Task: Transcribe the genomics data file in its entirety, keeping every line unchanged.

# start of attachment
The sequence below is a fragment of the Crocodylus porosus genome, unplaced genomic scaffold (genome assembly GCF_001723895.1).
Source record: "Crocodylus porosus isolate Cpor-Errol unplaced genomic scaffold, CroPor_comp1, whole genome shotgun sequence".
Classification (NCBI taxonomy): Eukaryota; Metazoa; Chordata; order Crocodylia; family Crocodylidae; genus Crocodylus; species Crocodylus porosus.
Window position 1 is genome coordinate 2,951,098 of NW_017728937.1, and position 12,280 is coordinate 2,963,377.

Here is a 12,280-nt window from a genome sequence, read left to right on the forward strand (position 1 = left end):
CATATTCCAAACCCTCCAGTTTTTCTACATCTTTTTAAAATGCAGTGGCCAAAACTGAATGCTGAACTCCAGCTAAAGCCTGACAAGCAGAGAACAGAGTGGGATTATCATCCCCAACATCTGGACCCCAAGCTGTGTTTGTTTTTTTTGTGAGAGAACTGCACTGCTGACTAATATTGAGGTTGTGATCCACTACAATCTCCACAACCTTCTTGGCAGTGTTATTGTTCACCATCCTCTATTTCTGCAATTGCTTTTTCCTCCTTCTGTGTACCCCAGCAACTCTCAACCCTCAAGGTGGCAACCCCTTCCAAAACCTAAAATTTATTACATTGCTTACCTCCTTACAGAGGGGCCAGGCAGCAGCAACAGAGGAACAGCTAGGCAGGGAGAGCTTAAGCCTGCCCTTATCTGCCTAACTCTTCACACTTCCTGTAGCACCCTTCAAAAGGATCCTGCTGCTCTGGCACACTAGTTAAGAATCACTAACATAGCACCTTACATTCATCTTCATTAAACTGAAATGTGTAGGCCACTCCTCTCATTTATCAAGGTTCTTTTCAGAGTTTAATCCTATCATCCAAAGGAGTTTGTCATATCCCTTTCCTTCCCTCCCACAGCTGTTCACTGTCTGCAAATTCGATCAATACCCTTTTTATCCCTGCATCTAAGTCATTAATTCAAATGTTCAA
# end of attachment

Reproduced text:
The sequence below is a fragment of the Crocodylus porosus genome, unplaced genomic scaffold (genome assembly GCF_001723895.1).
Source record: "Crocodylus porosus isolate Cpor-Errol unplaced genomic scaffold, CroPor_comp1, whole genome shotgun sequence".
Classification (NCBI taxonomy): Eukaryota; Metazoa; Chordata; order Crocodylia; family Crocodylidae; genus Crocodylus; species Crocodylus porosus.
Window position 1 is genome coordinate 2,951,098 of NW_017728937.1, and position 12,280 is coordinate 2,963,377.

Here is a 12,280-nt window from a genome sequence, read left to right on the forward strand (position 1 = left end):
CATATTCCAAACCCTCCAGTTTTTCTACATCTTTTTAAAATGCAGTGGCCAAAACTGAATGCTGAACTCCAGCTAAAGCCTGACAAGCAGAGAACAGAGTGGGATTATCATCCCCAACATCTGGACCCCAAGCTGTGTTTGTTTTTTTTGTGAGAGAACTGCACTGCTGACTAATATTGAGGTTGTGATCCACTACAATCTCCACAACCTTCTTGGCAGTGTTATTGTTCACCATCCTCTATTTCTGCAATTGCTTTTTCCTCCTTCTGTGTACCCCAGCAACTCTCAACCCTCAAGGTGGCAACCCCTTCCAAAACCTAAAATTTATTACATTGCTTACCTCCTTACAGAGGGGCCAGGCAGCAGCAACAGAGGAACAGCTAGGCAGGGAGAGCTTAAGCCTGCCCTTATCTGCCTAACTCTTCACACTTCCTGTAGCACCCTTCAAAAGGATCCTGCTGCTCTGGCACACTAGTTAAGAATCACTAACATAGCACCTTACATTCATCTTCATTAAACTGAAATGTGTAGGCCACTCCTCTCATTTATCAAGGTTCTTTTCAGAGTTTAATCCTATCATCCAAAGGAGTTTGTCATATCCCTTTCCTTCCCTCCCACAGCTGTTCACTGTCTGCAAATTCGATCAATACCCTTTTTATCCCTGCATCTAAGTCATTAATTCAAATGTTCAA